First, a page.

It's surprising how many people equate "the Internet" with "social media". It's like having access to 1,000,000x the Library of Alexandria every day, and only being interested in keeping up with what people are talking about in the lobby.
Jenny Odell, author of How to Do Nothing says it best: "The villain here is not necessarily the Internet, or even the idea of social media; it is the invasive logic of commercial social media and its financial incentive to keep us in a profitable state of anxiety, envy, and distraction. It is furthermore the cult of individuality and personal branding that grow out of such platforms and affect the way we think about our offline selves and the places where we actually live."
- a marketplace where our data is stolen, sold & profited off of
- a non-stop barrage of advertisements
- a one-sided social experience
- a capitalist hellscape (because it has been dominated by corporations)
- be a space for human expression & connection
- provide access to information for free
- be respected as a real space where we interact with real humans
- paywalled educational content/news
- the necessity for anyone to become a 'brand'
- social algorithms built and used for profit
- senseless online arguments/hate as a byproduct of online interaction (& the algorithm)
- being forced into the role of 'consumer' in online spaces
(Read my ongoing critique of the modern web for more of a breakdown.)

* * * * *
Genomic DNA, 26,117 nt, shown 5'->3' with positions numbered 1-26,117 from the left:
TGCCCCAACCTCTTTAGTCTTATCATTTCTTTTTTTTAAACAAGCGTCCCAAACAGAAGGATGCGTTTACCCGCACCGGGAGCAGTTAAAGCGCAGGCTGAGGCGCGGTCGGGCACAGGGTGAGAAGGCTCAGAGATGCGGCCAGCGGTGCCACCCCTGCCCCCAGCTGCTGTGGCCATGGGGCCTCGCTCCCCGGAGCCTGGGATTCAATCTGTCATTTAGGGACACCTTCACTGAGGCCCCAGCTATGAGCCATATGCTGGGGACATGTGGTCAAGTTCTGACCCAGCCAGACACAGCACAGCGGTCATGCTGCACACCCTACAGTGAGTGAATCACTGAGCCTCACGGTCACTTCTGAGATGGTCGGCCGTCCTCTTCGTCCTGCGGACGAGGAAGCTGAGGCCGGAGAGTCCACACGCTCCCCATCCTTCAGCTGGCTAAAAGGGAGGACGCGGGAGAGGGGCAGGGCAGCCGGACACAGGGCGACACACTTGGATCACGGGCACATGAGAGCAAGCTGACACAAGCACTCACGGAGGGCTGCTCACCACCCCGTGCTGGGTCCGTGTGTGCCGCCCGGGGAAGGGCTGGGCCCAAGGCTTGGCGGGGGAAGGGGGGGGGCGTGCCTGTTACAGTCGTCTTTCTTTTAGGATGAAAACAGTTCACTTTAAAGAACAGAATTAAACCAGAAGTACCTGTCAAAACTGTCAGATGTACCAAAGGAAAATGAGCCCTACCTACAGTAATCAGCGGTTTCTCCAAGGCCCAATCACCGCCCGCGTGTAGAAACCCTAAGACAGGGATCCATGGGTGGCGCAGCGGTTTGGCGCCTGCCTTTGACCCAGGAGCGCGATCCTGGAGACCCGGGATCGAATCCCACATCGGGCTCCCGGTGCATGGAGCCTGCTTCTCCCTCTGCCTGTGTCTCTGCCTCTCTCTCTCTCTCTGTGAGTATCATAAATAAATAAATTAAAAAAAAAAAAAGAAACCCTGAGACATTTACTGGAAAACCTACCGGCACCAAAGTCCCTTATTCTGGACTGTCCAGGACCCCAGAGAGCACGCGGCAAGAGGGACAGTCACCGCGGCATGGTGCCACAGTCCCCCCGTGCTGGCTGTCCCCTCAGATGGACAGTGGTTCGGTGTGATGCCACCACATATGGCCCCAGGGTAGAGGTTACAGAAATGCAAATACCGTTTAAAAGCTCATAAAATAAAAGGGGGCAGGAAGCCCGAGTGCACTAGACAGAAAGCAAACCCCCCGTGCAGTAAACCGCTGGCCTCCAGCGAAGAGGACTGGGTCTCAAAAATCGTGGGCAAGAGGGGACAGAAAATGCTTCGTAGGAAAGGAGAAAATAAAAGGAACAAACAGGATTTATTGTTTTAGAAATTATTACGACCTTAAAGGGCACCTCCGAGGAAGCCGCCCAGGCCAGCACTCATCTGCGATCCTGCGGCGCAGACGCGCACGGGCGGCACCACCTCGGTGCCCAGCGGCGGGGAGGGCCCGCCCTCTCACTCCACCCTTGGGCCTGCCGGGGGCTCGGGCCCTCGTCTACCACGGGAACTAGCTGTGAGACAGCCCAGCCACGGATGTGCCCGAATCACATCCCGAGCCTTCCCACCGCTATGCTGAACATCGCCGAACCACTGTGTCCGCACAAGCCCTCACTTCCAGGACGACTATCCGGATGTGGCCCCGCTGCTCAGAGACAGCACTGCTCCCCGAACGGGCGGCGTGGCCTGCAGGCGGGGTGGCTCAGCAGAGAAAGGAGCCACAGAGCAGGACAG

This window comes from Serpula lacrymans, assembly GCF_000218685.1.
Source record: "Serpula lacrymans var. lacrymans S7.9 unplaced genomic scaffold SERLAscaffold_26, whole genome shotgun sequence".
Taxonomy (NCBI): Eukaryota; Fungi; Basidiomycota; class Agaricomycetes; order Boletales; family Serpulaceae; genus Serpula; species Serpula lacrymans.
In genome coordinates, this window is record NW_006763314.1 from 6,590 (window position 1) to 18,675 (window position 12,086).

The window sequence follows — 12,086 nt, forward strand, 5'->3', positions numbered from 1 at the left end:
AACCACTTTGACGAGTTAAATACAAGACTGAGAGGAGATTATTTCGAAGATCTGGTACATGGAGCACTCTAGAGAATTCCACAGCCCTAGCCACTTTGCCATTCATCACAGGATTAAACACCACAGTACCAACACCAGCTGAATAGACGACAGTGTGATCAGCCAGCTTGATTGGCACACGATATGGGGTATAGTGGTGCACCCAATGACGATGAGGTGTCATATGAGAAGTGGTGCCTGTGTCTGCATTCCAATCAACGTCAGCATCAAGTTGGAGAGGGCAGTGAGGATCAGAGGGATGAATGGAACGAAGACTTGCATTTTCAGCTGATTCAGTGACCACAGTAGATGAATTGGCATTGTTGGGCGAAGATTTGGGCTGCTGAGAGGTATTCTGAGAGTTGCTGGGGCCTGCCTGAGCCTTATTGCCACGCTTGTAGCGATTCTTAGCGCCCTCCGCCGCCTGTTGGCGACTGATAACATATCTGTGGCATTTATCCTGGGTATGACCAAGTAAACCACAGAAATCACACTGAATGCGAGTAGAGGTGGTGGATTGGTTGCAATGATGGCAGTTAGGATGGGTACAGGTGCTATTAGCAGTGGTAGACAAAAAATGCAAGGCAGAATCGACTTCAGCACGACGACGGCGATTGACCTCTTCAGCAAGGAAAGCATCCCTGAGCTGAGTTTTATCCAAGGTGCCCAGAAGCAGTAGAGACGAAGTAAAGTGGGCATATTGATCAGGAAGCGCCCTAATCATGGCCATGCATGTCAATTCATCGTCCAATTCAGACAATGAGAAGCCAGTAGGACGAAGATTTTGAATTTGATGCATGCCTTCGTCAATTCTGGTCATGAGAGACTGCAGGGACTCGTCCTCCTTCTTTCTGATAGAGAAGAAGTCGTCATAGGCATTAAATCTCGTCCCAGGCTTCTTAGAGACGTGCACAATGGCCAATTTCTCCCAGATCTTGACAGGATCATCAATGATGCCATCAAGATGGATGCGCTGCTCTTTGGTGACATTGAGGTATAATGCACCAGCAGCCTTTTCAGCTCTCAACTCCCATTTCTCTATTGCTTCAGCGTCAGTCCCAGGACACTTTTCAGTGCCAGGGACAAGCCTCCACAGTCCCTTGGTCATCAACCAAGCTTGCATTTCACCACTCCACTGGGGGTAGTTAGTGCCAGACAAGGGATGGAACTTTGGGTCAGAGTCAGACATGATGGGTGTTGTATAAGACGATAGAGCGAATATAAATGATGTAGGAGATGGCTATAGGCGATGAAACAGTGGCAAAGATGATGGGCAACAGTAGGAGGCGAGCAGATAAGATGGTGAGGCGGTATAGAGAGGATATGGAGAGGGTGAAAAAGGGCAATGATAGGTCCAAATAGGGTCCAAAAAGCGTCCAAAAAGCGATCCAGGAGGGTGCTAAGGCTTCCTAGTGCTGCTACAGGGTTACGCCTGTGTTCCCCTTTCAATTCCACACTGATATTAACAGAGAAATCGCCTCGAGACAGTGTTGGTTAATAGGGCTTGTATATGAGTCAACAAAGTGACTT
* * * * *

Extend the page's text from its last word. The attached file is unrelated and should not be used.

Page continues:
The goal is not to go backwards, but to forge a new path forward.
What is the personal web?
The personal web refers to spaces on the internet that are created & maintained by real people. These spaces do not advertise commercial products, or turn a profit.
The personal web isn't a reboot or a revival. It's been here all along, overshadowed by fast-paced modern platforms.
The movement is about making the internet into a satisfying, expressive and creative social space. It's about having a space of one's own that isn't dictated by arbitrary limitations of a platform.
How you can participate
- Learn & teach others how to surf the web.
- Engage in good-faith discussions online whenever possible.
- Stop/reduce activity on and/or work toward developing a healthier relationship with your digital self and tell your friends to do the same.
- Speak out on social media about the harms of using those platforms & promote alternative habits.
- Create your own space on the web and convince your friends to do the same!
- Socialize & collaborate with other webmasters & artists.
- Write your own manifesto.
Most of all, never stop creating & making connections on the internet. We will never give up!
I found a touching 'manifesto' on a defunct website from 1999: